Emergency medical teams provide urgent medical and surgical care in emergencies characterized by a surge in trauma or disease. Rehabilitation has historically not been included in the acute phase of care, as teams have either not perceived it as their responsibility or have relied on external providers, including local services and international organizations, to provide services. Low- and middle-income countries, which often have limited rehabilitation capacity within their health system, are particularly vulnerable to disaster and are usually ill-equipped to address the increased burden of rehabilitation needs that arise. The resulting unmet needs for rehabilitation culminate in unnecessary complications for patients, delayed recovery, reduced functional outcomes, and often impede return to daily activities and life roles. Recognizing the systemic neglect of rehabilitation in global emergency medical response, the World Health Organization, in collaboration with key operational partners and experts, developed technical standards and recommendations for rehabilitation which are integrated into the WHO verification process for EMTs. This protocol report presents: 1) the rationale for the development of the standards and accompanying recommendations; 2) the methodology of the development process; 3) the minimum standards and other significant content included in the document; 4) challenges encountered during development and implementation; and 5) current and next steps to continue strengthening the inclusion of rehabilitation in emergency medical response.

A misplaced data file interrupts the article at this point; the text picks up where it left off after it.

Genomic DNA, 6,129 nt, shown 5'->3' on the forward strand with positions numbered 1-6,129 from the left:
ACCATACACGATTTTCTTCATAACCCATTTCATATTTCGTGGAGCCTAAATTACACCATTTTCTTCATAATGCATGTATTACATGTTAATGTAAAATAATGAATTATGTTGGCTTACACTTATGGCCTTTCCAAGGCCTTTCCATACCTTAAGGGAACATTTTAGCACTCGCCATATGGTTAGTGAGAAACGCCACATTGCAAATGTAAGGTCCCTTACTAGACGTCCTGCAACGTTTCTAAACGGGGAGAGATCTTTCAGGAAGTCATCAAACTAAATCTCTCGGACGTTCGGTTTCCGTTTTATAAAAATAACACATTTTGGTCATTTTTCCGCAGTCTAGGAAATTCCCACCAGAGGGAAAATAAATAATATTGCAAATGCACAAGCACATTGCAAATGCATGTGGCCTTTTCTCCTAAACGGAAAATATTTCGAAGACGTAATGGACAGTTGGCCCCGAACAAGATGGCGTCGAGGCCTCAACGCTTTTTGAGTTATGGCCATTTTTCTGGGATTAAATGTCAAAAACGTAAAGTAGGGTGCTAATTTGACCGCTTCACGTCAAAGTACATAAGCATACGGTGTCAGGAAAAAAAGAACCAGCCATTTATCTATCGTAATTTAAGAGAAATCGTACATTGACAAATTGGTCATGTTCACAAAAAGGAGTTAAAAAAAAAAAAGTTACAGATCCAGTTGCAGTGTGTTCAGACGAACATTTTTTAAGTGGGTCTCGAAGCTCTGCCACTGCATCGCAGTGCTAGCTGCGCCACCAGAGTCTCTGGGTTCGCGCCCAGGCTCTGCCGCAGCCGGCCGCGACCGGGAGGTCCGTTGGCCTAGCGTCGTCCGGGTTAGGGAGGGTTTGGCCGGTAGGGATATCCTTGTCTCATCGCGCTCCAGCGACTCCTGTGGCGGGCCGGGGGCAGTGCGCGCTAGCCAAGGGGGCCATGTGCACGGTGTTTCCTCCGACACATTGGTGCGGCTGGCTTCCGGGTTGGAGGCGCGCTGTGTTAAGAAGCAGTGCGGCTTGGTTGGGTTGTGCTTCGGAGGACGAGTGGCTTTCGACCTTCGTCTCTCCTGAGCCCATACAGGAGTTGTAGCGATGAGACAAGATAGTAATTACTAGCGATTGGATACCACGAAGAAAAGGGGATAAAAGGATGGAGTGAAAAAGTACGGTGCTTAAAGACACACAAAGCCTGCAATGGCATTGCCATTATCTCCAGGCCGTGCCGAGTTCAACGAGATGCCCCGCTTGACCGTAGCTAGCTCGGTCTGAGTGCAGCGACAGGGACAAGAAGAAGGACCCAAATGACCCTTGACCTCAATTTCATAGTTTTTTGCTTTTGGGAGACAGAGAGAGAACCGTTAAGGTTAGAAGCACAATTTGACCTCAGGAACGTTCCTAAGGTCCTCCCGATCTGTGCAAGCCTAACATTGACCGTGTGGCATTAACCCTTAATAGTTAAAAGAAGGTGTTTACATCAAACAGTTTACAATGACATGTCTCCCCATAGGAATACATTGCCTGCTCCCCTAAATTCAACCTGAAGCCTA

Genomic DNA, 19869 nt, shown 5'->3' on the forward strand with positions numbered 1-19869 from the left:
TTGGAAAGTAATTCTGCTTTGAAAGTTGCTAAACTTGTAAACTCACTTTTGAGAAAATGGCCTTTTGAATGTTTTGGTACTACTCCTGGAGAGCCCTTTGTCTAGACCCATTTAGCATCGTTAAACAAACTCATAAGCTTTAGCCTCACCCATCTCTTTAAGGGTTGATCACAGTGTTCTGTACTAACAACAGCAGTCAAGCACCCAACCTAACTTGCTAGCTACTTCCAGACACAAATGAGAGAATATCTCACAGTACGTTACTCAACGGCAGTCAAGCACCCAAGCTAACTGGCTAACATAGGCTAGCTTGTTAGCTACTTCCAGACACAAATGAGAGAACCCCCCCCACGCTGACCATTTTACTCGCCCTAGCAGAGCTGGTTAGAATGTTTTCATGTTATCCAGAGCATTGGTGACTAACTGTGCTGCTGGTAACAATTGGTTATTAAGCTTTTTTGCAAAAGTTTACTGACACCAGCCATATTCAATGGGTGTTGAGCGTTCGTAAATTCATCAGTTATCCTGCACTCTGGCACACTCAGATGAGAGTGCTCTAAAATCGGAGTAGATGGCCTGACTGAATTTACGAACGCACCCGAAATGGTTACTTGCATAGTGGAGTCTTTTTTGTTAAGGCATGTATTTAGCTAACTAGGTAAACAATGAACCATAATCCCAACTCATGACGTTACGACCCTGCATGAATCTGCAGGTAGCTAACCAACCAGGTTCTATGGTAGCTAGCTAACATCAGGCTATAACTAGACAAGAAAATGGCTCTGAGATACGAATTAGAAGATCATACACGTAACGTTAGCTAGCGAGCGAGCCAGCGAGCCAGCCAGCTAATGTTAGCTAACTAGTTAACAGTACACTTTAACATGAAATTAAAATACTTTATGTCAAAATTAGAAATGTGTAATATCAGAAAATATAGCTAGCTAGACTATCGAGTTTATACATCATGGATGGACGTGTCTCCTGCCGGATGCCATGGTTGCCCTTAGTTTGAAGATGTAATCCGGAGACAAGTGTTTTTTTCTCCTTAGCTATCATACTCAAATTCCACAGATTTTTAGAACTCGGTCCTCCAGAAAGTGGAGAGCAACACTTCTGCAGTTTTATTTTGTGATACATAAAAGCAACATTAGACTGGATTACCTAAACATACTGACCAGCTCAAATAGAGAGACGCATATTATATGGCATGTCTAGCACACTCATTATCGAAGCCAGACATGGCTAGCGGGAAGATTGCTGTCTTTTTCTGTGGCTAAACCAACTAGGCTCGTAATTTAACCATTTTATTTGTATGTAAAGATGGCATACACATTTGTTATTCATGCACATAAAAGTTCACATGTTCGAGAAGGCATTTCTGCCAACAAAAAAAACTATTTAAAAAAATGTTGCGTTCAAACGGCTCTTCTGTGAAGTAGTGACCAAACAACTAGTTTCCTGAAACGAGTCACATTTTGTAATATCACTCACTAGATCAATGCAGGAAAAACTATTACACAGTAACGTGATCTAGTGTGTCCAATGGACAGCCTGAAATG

An increasing number of international emergency medical teams are deployed to assist disaster-affected populations worldwide. Since Haiti earthquake those teams have been criticised for ill adapted care, lack of preparedness in addition to not coordinating with the affected country healthcare system. The Emergency Medical Teams (EMTs) initiative, as part of the Word Health Organization’s Global Health Emergency Workforce program, aims to address these shortcomings by improved EMT coordination, and mechanisms to ensure quality and accountability of national and international EMTs. An essential component to reach this goal is appropriate education and training. Multiple disaster education and training programs are available. However, most are centred on individuals’ professional development rather than on the EMTs operational performance. Moreover, no common overarching or standardised training frameworks exist. In this report, an expert panel review and discuss the current approaches to disaster education and training and propose a three-step operational learning framework that could be used for EMTs globally. The proposed framework includes the following steps: 1) ensure professional competence and license to practice, 2) support adaptation of technical and non-technical professional capacities into the low-resource and emergency context and 3) prepare for an effective team performance in the field. A combination of training methodologies is also recommended, including individual theory based education, immersive simulations and team training. Agreed curriculum and open access training materials for EMTs need to be further developed, ideally through collaborative efforts between WHO, operational EMT organizations, universities, professional bodies and training agencies. Keywords: disasters; education; emergencies; global health; learning